How long have you been frightening young people, and when did you decide to turn it from a hobby to a profession?
Well, it’s not as if I’ve hanging around in alleyways dressed as a scarecrow, waiting for frailer children to walk by – not that that doesn’t sound like fun, mind you. I suppose I always enjoyed scary stories and films as a child and a teenager, although part of the pleasure always lay in laughing after the scare, I think. It’s what the current generation of torture porn auteurs doesn’t seem to realize, and it’s why, say, the 2013 remake of Evil Dead is so much more unpleasant than the original: it’s completely lacking in humor. In that sense, the Samuel Johnston books are really meant to be funny books that are a bit scary, rather than scary books that are a bit funny. The primary intention is to make the reader laugh.
Why is it fun to be scared? Why do we look for scary things?
It’s fun to be scared in safety, and at one remove from the threat, and not quite so much fun to be scared in actuality. That’s why parents are wrong to get too worked up about mildly scary films, and especially about mildly scary books. They’re a safe way for younger people to explore emotions, and a huge part of your development as a human being is exploring, and developing, one’s emotional makeup. They’re also a way of negotiating the darkness of the adult world, because they give form to threats and fears that are often very nebulous in reality. Children and teenagers understand that the adult world is difficult, and complex, and sometimes frightening, and supernatural fiction gives substance to the insubstantial. Look, the Twilight series is a good example. Those books aren’t about vampires and werewolves: they’re about relationships, and the difficulties of being in love, and finding oneself uprooted from one place to another when your parents’ marriage collapses. The vampire and werewolf stuff is just a carrier for those issues. Genre fiction is a good carrier food.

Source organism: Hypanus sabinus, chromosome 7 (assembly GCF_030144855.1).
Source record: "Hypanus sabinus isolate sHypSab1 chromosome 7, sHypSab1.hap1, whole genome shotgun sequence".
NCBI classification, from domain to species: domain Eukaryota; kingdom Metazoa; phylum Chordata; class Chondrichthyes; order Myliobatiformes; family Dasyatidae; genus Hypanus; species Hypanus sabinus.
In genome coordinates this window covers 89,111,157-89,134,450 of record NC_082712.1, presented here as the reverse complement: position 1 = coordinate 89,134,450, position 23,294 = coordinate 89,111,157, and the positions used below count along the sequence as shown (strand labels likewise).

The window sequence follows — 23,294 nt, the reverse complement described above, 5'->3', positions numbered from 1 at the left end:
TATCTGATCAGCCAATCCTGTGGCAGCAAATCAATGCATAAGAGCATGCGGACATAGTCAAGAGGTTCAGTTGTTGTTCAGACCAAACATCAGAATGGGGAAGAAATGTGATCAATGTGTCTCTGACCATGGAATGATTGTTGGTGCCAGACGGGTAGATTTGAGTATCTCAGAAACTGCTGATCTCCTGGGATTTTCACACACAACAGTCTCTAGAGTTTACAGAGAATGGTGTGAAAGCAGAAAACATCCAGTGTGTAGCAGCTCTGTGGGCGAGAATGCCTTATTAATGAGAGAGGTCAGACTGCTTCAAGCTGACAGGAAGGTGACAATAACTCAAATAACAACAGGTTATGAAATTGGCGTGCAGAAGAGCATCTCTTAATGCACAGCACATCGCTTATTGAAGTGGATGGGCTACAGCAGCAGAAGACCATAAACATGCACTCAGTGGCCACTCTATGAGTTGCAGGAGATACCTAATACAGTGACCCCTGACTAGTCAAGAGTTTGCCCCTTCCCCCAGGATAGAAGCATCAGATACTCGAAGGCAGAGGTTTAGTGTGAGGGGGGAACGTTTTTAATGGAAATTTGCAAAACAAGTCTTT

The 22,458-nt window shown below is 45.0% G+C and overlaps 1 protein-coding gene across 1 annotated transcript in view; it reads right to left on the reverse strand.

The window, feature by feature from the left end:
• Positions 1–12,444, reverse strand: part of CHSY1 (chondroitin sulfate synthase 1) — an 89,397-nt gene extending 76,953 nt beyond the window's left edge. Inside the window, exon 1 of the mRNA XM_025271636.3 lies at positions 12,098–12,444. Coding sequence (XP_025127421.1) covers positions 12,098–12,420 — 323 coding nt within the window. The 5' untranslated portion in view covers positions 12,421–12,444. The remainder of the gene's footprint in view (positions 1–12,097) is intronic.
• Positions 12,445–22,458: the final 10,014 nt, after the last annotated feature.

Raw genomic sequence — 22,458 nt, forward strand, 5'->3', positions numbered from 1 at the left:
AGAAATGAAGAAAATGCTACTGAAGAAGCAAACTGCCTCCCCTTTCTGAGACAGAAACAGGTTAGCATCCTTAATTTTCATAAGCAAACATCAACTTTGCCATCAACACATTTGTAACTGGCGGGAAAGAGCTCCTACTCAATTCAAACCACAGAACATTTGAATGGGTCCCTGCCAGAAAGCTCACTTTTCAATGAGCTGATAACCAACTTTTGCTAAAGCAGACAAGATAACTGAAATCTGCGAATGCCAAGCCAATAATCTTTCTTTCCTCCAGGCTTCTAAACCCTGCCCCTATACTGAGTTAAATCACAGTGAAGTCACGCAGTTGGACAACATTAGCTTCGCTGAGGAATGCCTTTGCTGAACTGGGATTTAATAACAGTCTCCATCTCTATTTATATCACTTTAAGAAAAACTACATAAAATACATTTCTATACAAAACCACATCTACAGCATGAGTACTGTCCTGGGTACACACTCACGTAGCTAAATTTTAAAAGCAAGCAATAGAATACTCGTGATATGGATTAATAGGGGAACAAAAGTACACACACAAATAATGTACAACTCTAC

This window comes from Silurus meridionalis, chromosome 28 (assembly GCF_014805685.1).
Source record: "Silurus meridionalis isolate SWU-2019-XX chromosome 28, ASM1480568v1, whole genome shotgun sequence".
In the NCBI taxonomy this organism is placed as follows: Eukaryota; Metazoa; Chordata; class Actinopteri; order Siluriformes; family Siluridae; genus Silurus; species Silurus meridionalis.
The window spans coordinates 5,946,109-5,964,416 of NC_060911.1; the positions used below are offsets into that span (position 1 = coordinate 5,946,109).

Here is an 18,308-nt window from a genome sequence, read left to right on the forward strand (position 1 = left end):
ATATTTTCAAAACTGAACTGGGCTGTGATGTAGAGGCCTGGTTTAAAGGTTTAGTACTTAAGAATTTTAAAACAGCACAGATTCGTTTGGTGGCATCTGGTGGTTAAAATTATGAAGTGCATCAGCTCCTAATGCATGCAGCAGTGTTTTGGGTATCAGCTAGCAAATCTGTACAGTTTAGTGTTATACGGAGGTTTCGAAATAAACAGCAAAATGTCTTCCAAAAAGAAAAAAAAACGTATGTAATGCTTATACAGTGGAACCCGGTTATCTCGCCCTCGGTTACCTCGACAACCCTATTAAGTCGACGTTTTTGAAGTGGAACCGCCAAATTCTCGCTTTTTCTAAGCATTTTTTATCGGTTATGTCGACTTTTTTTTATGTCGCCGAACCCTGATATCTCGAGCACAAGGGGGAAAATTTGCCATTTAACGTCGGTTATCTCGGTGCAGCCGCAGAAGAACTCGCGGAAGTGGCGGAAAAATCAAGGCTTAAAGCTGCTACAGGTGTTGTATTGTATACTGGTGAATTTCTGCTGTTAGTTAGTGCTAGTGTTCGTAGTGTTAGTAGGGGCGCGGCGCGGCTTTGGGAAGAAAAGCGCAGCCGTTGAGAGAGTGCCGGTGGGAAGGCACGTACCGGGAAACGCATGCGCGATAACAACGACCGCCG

What was the first scary book you read?
I was very taken with a series of books for younger readers in which stories of supposedly real-life supernatural encounters were retold. I can’t recall who wrote them, but I liked the fact that they began with the assumption that this stuff might be real. That added an extra frisson. I was also reading Herbert Van Thal’s Pan anthologies, although they tended to have one or two good stories and then a whole bunch of ropier ones, many of which were age inappropriate.
I’m on a roll now…
I also had two anthologies of novelizations of Hammer horror movies, which I dearly loved, especially as I was rarely allowed to stay up late enough to watch Hammer movies on BBC 2 on Saturdays, so the novelizations were my generation’s equivalent of dodgy videos to watch behind the backs of parents. I then graduated to Stephen King, and MR James.
What scared you when you were ten, and how was that different from what scares you now?
I don’t think horror movies scared me. I can remember staying with a friend of mine at his parents’ holiday home, and being allowed to watch Dracula, Prince of Darkness because my parents weren’t around to say otherwise. I loved it, but my mate wet the bed during the night because of it. I felt slightly responsible for that, but only slightly.
Later, I became concerned about my parents’ mortality, and a lot of that fed into The Book of Lost Things. Now, as I get older, I find myself still worried about my mother, who is in her eighties, but also becoming mildly concerned about my own mortality. Then again, maybe I’ll be the first to beat the odds.
Why is Boswell a Dachshund, specifically?
I always feel that they look like slightly worried, and vaguely thoughtful, little dogs. I suspect I have a natural empathy for them on that front.
You’ve said this was the most difficult of the three Samuel Johnson books to write. Why was that?